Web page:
Chris Guillebeau is the New York Times bestselling author of The $100 Startup. During a lifetime of self-employment, he visited every country in the world (193 in total) before his 35th birthday. Every summer in Portland, Oregon he hosts the World Domination Summit, a gathering of creative, remarkable people. Connect with Chris on his blog, or at your choice of worldwide airline lounge.
Thank you! It's a big honor for me too.
I'm a writer, traveler, and entrepreneur. From 2002-2013 I visited every country in the world, often thanks to travel hacking. I wrote The $100 Startup and have also traveled to meet readers in every state, every Canadian province, and many other countries.
Much of my life has been oriented around travel, as well as creating a livelihood that makes travel sustainable for me.
I began much of the adventure from a four-year volunteer commitment in West Africa. I lived on a hospital ship deployed to Sierra Leone and Liberia, and as part of the work I had to travel a lot in the region in advance of the ship's arrival. After I moved back to the U.S., I kept traveling as much as possible, picking up the pace after I became a full-time writer in 2008.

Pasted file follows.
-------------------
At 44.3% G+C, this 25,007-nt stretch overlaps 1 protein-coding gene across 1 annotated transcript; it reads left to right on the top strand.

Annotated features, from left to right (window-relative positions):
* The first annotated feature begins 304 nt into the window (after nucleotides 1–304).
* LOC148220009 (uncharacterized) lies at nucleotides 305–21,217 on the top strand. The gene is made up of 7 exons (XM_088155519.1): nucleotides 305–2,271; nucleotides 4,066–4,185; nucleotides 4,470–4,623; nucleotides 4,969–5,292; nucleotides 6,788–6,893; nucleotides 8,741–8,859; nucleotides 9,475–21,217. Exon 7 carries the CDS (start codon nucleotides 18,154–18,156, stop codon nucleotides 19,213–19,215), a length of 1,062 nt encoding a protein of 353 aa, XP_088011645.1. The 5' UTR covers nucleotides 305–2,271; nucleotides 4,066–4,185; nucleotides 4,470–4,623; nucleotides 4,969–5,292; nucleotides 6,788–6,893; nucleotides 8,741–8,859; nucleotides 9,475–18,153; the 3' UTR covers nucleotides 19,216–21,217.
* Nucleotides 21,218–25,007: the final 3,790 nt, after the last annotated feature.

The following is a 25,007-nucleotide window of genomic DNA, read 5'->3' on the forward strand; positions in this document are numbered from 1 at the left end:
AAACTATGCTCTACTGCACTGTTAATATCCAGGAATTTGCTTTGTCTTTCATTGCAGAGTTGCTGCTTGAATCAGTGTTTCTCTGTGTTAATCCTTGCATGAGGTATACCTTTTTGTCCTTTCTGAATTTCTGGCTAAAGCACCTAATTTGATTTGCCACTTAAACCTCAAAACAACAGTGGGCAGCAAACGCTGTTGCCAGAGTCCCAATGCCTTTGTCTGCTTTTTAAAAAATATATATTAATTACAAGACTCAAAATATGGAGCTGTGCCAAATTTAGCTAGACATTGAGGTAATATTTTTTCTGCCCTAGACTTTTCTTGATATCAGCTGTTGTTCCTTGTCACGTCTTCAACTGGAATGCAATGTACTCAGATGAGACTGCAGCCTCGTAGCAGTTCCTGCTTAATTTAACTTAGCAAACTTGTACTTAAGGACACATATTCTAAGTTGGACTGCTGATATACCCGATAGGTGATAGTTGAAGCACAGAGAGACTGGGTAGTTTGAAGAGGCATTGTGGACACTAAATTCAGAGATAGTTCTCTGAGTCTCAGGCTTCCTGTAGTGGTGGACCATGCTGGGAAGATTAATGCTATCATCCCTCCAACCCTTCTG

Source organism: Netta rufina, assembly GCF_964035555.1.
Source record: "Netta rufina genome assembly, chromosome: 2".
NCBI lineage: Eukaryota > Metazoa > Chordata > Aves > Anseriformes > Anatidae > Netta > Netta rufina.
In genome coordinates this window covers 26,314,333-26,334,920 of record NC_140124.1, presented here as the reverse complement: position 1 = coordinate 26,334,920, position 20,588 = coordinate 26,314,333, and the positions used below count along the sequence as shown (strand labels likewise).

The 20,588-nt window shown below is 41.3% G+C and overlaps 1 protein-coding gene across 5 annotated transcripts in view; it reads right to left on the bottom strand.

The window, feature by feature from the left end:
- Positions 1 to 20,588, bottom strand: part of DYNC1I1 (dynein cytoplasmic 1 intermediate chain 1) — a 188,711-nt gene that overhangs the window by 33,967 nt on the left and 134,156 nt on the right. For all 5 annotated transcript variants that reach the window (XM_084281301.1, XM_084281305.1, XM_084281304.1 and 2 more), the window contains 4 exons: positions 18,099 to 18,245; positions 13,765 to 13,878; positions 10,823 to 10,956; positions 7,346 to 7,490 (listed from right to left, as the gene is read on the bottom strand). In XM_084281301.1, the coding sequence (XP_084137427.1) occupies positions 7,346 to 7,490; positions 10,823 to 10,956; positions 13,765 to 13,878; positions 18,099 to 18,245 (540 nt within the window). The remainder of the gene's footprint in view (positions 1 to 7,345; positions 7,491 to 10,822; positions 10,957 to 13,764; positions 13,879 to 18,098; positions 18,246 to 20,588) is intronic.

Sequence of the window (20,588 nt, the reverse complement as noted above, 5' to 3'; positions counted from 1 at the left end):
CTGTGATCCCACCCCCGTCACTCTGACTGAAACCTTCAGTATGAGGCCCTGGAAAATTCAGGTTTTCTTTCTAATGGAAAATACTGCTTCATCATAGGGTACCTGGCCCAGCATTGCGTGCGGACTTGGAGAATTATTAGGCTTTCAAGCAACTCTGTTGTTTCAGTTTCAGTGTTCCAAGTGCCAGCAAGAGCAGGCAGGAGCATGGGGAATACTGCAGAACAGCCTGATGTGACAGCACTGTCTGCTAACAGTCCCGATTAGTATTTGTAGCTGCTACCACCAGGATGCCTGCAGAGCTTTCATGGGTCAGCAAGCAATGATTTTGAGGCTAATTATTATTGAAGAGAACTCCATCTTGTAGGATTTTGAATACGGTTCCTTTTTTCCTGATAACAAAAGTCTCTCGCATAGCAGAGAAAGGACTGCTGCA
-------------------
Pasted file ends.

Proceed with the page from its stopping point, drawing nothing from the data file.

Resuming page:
–You’re one of the most well-known and successful ‘travel blogger turn entrepreneur’ on the web today... Please, if you would, talk a little about how you got to where you are now. What was the catalyst that helped you become successful?
Again, thank you.
“How I got to where I am now” – well, first let me say that I have a long ways to go. There are a lot of things I don't do very well, and I hope to improve. But to answer the question more directly, I have always worked for myself since the age of 20. I never wanted to have a job or answer to someone else.